Artificial intelligence may still be in its infancy, but there’s no question more people are beginning to feel its influence in their everyday lives.
Tolga Kurtoglu, CEO of PARC, and award-winning tech journalist Kara Swisher sat down to discuss the current state of AI and how ethics can steer its future. Here are the key takeaways from their discussion.
More people are recognising the potential of AI
AI algorithms are now able to perform breast cancer screenings better than some medical professionals. They’re fixing the industrial base in manufacturing. Enabling better mobility in smarter cities.
It’s become clear that AI isn’t just another passing tech fad. And people are starting to notice. Individuals are beginning to wonder what they need to do to stay relevant in a world dominated by AI. And corporations are talking about what their AI and machine learning strategy should be.
Nearly anything can be digitised
While a lot of what’s digitised today is more repetitive in nature and takes place in structured environments, algorithms that can perform more dynamic, creative tasks are in the works. Some AI algorithms have even been developed that can compose music.
Today, programmers don’t even have to proscribe what algorithms should execute. All they need to do is feed it data and the algorithm will come to conclusions on its own. With enough computational data, there could be no limits to what can be digitized.
The AI ‘black box’ is a growing problem
The next frontier in AI is finding a way to make it more transparent. Historically, AI was only used for objective problems with one answer such as stress analysis on a bridge or calculating aerodynamics on a plane wing. But today, AI is being asked to take on messier human problems. Performing evaluations for teachers. Medical diagnostics. Sentencing, parole and probation in criminal justice. Filtering job applications in human resources. Because algorithms grow intelligence on their own, there’s no clear line of sight to how their decision-making process works. And without a way to analyse these decisions, there can be a risk of bias.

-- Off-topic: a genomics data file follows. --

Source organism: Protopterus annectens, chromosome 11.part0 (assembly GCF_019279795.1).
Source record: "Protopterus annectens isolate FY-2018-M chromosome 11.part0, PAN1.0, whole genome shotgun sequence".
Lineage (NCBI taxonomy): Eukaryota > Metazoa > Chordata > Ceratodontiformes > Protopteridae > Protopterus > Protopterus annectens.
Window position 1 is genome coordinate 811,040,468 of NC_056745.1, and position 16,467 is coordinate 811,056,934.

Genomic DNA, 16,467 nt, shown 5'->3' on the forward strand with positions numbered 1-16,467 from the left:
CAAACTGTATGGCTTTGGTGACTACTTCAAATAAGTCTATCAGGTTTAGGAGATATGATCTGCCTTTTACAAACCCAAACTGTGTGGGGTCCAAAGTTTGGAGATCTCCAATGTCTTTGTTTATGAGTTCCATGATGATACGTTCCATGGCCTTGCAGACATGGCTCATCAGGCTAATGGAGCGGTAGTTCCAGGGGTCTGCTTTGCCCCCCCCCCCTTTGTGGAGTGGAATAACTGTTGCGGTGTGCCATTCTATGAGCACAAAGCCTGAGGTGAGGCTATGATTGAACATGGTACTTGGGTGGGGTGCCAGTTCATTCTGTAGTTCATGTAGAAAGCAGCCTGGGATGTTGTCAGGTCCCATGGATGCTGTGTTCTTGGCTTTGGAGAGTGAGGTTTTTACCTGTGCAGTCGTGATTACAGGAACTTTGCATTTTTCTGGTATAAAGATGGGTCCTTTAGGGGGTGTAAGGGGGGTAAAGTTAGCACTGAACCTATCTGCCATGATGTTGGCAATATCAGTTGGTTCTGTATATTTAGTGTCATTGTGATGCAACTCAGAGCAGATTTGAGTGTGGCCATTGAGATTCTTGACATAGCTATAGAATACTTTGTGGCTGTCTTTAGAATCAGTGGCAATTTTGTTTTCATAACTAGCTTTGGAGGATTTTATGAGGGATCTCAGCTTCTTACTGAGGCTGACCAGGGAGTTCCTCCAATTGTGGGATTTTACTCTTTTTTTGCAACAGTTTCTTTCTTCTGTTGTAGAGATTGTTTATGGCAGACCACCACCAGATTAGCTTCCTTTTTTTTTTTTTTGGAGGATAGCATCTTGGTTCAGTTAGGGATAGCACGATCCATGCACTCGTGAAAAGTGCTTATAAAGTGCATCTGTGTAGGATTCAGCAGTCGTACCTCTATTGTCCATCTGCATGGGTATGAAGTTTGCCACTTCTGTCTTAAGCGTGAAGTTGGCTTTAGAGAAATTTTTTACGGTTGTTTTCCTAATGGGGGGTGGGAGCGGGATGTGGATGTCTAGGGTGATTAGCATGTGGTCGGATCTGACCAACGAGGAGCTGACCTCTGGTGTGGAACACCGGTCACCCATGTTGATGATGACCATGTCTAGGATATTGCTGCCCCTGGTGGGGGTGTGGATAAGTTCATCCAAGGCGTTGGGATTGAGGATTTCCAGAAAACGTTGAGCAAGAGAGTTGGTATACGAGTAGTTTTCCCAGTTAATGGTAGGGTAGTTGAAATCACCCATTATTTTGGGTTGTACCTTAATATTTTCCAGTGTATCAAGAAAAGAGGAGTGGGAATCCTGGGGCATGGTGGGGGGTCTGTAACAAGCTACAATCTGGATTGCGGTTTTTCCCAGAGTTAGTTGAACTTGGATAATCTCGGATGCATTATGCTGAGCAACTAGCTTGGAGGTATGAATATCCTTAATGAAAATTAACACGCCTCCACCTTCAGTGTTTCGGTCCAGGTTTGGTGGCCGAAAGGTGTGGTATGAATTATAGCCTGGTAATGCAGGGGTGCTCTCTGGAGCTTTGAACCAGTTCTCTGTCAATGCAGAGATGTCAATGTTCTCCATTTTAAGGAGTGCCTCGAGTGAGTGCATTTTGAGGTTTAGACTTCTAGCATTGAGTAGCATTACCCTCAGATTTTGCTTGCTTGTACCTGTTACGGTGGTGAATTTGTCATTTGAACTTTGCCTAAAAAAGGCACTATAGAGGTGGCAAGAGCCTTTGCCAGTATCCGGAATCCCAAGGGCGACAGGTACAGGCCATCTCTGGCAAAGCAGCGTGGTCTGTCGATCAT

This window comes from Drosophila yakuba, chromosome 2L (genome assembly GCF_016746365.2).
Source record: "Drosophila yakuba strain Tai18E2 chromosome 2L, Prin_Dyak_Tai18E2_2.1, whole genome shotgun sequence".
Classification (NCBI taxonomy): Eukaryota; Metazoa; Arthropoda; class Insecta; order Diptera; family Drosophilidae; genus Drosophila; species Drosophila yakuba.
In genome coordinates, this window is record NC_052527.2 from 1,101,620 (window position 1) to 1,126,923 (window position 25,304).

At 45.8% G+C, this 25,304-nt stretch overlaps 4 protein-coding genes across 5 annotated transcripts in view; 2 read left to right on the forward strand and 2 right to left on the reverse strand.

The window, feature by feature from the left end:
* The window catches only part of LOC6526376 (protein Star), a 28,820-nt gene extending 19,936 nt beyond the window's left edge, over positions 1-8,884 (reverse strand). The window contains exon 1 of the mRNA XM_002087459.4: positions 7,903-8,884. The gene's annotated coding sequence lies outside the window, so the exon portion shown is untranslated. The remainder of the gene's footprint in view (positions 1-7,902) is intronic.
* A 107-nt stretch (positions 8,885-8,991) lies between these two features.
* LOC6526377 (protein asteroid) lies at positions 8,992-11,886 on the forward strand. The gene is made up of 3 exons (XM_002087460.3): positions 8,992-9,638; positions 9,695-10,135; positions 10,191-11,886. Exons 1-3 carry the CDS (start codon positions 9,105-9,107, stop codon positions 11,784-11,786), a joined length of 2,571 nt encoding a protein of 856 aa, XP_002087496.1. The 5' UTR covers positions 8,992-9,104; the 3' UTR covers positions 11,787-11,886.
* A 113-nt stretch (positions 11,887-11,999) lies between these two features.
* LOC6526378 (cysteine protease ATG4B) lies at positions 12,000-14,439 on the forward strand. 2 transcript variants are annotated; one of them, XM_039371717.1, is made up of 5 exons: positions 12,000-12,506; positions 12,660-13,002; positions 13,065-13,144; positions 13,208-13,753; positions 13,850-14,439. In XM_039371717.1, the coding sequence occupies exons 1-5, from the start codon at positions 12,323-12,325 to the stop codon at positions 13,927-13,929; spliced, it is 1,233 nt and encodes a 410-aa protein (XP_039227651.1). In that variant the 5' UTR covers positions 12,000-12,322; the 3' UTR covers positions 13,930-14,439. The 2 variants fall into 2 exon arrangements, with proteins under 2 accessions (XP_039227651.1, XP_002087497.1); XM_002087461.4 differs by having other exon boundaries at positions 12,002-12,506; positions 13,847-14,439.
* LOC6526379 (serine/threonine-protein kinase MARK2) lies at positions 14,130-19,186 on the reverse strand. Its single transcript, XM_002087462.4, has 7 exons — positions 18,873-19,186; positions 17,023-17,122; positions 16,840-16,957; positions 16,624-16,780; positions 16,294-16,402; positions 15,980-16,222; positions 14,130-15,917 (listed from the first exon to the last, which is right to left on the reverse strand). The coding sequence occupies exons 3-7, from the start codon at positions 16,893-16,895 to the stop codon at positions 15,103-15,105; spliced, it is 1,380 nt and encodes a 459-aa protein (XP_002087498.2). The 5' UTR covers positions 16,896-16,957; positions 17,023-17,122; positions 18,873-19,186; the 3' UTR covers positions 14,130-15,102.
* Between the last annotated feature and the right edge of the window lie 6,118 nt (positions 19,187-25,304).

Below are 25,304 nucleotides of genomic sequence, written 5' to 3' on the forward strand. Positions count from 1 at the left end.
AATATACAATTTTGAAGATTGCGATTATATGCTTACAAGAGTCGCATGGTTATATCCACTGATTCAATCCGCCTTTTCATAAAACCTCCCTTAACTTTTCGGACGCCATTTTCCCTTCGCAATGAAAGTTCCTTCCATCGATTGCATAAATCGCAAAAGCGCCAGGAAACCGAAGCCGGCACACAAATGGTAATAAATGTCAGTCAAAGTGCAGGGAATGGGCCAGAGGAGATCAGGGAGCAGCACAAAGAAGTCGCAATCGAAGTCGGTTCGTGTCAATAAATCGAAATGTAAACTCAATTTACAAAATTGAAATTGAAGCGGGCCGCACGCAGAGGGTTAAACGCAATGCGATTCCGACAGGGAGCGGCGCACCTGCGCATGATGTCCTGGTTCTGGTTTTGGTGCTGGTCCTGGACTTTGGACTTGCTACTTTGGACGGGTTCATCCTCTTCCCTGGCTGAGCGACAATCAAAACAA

The push for change needs to come from outside
The online economy requires a deep understanding of how people think. It’s through analysis of human behavioural patterns that companies like Facebook are able to optimise for attention, engagement, virality and speed. As long as these business models remain what they are, there’s very little incentive for tech companies to change. The makeup of these companies also tends to be very homogeneous. And algorithm developers aren’t always inclined to think about some of the social implications of what they’re creating.
That’s why outside intervention is essential. Policy makers and stakeholders from social sciences and corporate governance need to come to the table and be part of the discussion. And while some are pushing for privacy, such as in California and the EU, there’s still a lot of work to be done.
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